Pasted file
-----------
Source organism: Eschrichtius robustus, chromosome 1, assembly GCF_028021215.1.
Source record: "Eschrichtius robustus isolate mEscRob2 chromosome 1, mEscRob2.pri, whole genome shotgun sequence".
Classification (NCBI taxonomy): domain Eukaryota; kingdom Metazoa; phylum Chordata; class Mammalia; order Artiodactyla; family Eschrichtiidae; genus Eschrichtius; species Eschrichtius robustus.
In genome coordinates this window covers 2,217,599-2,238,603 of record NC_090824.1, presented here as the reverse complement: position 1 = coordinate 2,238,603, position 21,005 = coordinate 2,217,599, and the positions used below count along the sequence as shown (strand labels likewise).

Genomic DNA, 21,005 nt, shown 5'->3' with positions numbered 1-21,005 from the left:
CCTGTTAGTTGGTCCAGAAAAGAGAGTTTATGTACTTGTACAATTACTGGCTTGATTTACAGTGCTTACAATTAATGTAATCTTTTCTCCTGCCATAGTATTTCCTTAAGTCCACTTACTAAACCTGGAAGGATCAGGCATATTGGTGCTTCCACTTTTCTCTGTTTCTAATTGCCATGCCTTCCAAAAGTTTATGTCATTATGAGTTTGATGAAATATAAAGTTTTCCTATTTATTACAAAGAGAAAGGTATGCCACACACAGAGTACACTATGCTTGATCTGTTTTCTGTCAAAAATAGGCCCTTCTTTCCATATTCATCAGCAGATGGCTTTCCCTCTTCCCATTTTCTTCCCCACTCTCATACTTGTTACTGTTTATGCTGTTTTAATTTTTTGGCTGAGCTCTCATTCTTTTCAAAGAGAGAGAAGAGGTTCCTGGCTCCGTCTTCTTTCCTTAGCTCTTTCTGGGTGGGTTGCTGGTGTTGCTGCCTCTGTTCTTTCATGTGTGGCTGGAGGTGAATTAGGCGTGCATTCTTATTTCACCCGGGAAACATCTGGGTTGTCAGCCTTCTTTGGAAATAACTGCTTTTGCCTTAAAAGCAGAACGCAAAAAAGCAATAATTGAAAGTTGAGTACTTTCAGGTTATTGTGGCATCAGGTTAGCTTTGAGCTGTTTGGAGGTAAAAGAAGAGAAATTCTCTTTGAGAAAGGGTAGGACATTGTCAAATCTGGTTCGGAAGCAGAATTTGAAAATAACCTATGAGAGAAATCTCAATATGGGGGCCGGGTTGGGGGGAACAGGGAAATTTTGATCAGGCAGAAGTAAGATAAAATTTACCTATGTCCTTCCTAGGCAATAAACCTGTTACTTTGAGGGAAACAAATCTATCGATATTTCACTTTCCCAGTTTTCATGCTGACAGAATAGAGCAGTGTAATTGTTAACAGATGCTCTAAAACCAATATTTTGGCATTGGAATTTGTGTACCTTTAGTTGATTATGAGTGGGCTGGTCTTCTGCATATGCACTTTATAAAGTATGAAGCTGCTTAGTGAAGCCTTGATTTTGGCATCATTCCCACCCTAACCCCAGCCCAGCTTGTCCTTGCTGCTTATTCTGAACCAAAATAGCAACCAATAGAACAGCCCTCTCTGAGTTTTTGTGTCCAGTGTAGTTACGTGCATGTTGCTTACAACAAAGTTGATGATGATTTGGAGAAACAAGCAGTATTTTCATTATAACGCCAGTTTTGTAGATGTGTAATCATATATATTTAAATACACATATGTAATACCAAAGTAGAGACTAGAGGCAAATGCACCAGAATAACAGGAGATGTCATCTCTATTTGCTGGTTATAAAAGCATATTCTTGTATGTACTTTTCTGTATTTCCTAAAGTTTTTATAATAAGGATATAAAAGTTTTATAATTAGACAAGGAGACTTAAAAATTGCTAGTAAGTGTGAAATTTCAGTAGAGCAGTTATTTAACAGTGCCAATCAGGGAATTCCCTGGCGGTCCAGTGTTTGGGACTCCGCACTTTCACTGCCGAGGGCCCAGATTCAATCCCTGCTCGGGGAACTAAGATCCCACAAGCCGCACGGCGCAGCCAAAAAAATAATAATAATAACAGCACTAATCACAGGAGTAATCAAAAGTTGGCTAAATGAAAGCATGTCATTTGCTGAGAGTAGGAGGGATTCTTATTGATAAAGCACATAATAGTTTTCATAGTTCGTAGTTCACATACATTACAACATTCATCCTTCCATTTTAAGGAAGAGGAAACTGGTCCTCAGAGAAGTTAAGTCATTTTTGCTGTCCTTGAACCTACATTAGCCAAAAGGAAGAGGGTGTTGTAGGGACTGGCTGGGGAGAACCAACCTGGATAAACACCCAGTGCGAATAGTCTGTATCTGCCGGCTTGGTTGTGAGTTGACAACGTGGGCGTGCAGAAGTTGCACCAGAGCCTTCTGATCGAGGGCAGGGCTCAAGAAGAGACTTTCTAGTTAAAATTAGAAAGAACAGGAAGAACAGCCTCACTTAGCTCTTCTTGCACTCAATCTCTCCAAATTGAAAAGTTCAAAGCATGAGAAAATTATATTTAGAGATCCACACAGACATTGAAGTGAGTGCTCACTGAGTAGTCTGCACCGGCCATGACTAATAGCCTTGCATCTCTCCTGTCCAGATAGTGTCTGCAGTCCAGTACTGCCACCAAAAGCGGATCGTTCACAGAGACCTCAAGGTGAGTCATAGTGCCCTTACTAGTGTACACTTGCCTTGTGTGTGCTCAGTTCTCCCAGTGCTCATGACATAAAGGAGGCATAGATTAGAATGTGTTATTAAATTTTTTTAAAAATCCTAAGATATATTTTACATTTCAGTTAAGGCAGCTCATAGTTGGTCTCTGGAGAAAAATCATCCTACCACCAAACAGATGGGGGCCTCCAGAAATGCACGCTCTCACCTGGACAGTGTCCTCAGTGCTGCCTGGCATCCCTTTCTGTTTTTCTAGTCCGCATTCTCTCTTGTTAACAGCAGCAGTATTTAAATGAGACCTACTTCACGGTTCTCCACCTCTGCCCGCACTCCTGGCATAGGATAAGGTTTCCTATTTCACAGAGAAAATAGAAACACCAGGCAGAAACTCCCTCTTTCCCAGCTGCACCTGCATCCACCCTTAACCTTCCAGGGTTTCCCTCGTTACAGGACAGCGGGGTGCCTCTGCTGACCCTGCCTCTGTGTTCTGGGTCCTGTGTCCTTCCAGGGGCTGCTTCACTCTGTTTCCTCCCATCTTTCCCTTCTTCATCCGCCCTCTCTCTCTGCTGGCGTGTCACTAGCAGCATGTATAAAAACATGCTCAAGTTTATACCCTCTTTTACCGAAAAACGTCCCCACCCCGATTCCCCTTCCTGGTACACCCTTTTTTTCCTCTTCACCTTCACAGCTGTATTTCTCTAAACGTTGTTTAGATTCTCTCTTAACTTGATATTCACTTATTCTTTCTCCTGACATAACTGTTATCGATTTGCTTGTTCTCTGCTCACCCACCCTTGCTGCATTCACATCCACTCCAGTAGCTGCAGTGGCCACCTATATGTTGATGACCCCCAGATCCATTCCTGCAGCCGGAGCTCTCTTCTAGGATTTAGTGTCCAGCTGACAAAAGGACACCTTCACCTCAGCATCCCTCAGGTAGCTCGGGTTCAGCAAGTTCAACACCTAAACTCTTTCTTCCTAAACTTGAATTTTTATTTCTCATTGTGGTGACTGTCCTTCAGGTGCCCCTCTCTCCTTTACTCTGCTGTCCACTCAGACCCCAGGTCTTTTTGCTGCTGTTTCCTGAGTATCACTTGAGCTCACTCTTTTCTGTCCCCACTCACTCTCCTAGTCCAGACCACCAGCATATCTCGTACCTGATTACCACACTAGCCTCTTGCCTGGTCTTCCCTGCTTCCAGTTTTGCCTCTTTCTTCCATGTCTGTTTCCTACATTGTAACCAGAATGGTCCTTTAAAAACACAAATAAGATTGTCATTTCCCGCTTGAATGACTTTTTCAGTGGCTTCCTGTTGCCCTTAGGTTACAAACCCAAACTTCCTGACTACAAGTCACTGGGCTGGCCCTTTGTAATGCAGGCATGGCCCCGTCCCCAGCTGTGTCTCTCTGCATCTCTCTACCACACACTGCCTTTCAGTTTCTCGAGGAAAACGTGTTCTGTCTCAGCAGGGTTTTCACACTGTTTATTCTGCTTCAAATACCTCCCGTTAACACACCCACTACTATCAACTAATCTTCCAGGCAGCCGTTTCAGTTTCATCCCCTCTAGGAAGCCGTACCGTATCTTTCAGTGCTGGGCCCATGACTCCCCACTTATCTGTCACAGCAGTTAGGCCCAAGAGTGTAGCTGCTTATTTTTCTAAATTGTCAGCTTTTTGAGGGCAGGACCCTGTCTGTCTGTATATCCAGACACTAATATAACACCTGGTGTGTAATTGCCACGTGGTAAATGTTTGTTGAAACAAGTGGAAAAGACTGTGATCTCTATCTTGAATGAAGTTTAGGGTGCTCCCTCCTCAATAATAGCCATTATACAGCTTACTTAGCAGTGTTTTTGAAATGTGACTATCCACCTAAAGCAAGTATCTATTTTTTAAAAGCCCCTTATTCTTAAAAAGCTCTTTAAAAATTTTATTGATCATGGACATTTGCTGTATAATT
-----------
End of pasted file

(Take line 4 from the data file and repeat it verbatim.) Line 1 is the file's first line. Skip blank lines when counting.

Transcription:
In genome coordinates this window covers 2,217,599-2,238,603 of record NC_090824.1, presented here as the reverse complement: position 1 = coordinate 2,238,603, position 21,005 = coordinate 2,217,599, and the positions used below count along the sequence as shown (strand labels likewise).